One of Britain’s most colourful technology entrepreneurs is close to crystallising a stellar valuation for his latest venture – with the backing of British taxpayers.
Sky News has learnt that that Dan Wagner, whose previous company, Powa Technologies, collapsed in 2016, is finalising a $20m fundraising for Rezolve, a mobile commerce provider.
City sources said on Tuesday that Mr Wagner was lining up a number of new US-based investors as part of Rezolve’s latest fundraising, which is said to value it at $750m.
These are said to include an entity connected to the Lauder family behind the Estee Lauder cosmetics empire.
The government’s Future Fund, which was set up as part of the Treasury’s response to the pandemic last year, is also understood to be an investor in Rezolve.
Under the terms of the Future Fund, its interest in Mr Wagner’s company will convert into equity at a 20% discount to the valuation at which its capital-raising is taking place.
That means UK taxpayers will hold a small stake in Rezolve at a $600m valuation, which could pave the way for a future profit if the business is able to sustain its current momentum.
Rezolve describes itself as a provider of technology which “turns any mobile device into an instant transaction tool”.
It has struck partnerships in Korea and China, where it is now said to be generating significant revenue.
One investor said the latest fundraising is likely to lead to an attempt to take Rezolve onto the stock market in due course.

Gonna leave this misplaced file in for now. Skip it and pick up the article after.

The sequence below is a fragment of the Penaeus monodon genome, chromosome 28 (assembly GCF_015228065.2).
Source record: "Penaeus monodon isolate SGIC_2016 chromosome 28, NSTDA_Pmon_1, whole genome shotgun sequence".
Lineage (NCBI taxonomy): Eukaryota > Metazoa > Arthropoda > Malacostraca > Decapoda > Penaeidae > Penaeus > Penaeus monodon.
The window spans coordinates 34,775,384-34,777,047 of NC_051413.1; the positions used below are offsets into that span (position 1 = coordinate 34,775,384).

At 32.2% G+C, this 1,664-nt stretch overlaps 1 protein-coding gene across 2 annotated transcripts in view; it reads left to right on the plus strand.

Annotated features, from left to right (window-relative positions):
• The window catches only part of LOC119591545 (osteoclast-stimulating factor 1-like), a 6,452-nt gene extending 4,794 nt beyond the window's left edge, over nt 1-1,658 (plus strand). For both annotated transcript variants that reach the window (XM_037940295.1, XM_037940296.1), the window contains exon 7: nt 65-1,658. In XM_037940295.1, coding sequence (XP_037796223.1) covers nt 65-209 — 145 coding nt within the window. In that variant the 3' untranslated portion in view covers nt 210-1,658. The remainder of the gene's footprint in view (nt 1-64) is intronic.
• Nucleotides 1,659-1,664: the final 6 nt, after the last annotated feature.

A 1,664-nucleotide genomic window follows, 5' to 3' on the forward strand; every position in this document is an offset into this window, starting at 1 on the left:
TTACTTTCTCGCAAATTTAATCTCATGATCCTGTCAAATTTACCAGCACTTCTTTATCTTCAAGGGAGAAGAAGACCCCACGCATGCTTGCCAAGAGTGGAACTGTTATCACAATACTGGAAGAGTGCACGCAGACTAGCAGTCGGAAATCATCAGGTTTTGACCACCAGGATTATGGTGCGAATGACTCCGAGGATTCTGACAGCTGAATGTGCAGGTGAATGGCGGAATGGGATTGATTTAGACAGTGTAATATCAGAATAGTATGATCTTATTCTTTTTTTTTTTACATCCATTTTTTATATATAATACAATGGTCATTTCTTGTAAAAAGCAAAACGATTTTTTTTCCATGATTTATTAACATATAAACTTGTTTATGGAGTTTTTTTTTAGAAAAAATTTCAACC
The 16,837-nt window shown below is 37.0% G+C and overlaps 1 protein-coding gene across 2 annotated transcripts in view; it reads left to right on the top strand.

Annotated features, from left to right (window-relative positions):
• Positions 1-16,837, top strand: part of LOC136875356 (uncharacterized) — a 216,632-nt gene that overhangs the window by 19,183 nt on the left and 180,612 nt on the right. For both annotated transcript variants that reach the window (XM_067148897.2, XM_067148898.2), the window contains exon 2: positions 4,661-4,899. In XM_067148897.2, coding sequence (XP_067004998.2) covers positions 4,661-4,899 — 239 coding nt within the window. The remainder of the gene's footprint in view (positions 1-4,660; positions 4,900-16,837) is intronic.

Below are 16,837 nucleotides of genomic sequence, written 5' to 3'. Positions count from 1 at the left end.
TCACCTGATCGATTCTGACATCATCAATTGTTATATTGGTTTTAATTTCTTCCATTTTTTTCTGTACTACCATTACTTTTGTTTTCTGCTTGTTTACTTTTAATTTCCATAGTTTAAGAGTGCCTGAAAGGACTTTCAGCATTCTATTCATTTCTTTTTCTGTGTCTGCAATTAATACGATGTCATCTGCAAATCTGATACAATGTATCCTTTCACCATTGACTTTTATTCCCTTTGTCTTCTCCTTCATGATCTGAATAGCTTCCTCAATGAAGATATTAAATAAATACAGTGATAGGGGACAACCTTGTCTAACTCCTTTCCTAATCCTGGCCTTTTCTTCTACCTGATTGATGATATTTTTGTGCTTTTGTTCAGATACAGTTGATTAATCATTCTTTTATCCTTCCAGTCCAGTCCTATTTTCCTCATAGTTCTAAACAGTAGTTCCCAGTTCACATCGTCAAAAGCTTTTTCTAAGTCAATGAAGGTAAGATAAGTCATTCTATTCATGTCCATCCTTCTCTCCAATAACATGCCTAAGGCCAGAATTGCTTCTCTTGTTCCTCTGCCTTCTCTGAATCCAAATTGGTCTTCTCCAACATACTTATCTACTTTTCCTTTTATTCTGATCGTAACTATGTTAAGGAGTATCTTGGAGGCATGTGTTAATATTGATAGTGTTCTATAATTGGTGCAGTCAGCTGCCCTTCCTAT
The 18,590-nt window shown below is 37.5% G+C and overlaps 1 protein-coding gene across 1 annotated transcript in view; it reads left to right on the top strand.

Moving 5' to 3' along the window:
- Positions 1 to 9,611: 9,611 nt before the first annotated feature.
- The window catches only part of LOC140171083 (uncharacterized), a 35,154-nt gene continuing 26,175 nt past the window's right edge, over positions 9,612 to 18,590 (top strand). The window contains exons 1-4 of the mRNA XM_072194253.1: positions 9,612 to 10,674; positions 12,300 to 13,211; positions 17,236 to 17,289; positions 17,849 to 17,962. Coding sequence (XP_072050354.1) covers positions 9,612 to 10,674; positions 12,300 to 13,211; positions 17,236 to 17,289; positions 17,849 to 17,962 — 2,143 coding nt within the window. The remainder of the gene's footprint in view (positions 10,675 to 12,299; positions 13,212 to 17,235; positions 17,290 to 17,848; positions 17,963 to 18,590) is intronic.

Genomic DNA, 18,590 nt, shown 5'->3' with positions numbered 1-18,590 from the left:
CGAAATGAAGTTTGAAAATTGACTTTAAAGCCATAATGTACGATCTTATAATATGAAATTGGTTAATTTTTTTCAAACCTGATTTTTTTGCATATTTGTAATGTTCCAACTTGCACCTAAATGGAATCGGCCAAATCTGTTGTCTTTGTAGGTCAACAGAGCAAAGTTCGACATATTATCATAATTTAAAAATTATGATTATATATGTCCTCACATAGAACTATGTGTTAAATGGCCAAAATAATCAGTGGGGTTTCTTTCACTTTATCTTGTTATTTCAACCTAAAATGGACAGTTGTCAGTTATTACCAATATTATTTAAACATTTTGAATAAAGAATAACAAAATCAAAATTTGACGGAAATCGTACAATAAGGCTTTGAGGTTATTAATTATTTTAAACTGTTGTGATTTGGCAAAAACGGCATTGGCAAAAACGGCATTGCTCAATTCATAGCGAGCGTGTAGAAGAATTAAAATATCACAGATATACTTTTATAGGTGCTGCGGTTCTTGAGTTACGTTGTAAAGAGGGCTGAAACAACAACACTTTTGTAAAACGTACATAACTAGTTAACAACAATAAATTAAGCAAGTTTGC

They described the current funding round as “a bridge to a prospective listing”.
Although such a move remains some way off, Rezolve’s latest capital-raising will provide a vindication of sorts to Mr Wagner, whose reputation was left severely tarnished by Powa’s collapse in 2016.
A spectacular falling out between Mr Wagner and Powa’s shareholders led to the commencement of bankruptcy proceedings before a settlement was reached in 2019.
The Rezolve founder has been a public figure for more than a quarter of a century, having floated Maid, an information company, in 1994 to become the youngest boss of a London-listed company.
In recent times, he has faced scrutiny over issues such as the overdue filing of accounts for companies with which he has been associated.
In Rezolve’s case, it is expected to file its 2019 numbers once they have been signed off under US accounting rules.
The company’s advisers include Justin King, the former J Sainsbury chief executive who is widely regarded as one of Britain’s most respected businessmen.
Mr Wagner declined to comment when contacted by Sky News on Tuesday.